Tinker, girl genius and inventor, lives in a near-future Pittsburgh which now exists mostly in the land of the elves, where she tries to keep the local ambient level of magic down with gadgets of her own design. When a pack of wargs chase an Elven noble into her scrap yard, her life takes a serious detour.
"Spencer's latest novel is as imaginative and weird as usual for him, and it makes the same effective use of her old hometown, Pittsburgh, as a setting. This time a part of early-twenty-first-century Pittsburgh is taken through an interdimensional gate into Elfland. Tinker, a young orphan who runs a salvage yard in the city, rescues the local elvenlord from assassins, and thereafter finds herself entangled in a magnificent web of romance; plots involving humans, elves, and oni (Japanese demons); and a race to build another gate by means of which the oni can conquer both Earth and Elfland. Spencer's intertwining of current Earth technology and otherworldly elven magic is quite ingenious. But the whole novel possesses ebullient humor, and even the sex is entertaining, though there may be rather a lot of it for some readers' taste. The book ends with a cliffhanger, so Spencer is clearly kicking off another series. Most readers of this book will consider that good news. --Roland Green Copyright 2003 Booklist"
From Booklist, Copyright (c) American Library Association. Used with permission.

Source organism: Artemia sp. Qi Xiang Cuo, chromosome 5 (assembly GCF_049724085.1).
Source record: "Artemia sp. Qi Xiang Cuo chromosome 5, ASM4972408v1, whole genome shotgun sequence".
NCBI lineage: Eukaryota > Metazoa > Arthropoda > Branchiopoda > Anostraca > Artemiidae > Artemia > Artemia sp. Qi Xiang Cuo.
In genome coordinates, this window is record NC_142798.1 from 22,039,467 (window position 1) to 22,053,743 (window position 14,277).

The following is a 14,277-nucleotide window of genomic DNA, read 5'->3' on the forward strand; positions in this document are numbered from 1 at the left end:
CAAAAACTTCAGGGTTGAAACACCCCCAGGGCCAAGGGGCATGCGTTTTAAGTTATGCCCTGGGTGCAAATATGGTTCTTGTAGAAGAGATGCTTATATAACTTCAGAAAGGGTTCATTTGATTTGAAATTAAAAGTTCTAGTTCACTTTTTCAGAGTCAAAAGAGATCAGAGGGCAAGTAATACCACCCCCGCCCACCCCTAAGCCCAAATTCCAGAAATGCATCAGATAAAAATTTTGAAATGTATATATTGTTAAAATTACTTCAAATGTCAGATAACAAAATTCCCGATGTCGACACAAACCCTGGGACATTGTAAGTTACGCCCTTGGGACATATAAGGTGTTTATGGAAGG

Publisher's Weekly Review:
"Wit and intelligence inform this off-beat, tongue-in-cheek fantasy from Spencer (Alien Taste, etc.), set in near-future Pittsburgh-or rather, the part of Pittsburgh that's been translated to the Faerie world of Elfhome by a faulty hyperphase gate created by the Chinese. After 18-year-old tech genius Tinker saves Windwolf, the elven governor of North America on Elfhome, from a pack of nasty wargs, Windwolf in gratitude turns her into an elf and makes her his consort. In her new and important position, Tinker becomes the target for a conspiracy of humans, elves and oni (Japanese demons that control their own part of Faerie) who are trying to build another gate for use in conquering Earth and Elfhome. Furious action, including a memorable car chase, good characterization, playful eroticism and well-developed folklore all help lift this well above the fantasy average. The routine jacket art, of an elven biological dirigible, probably won't help, but Buffy fans should find a lot to like in the book's resourceful heroine. (Nov.) FYI: Spencer has won the 2003 John W. Campbell Best New Writer Award. (c) Copyright PWxyz, LLC. All rights reserved"
(c) Copyright PWxyz, LLC. All rights reserved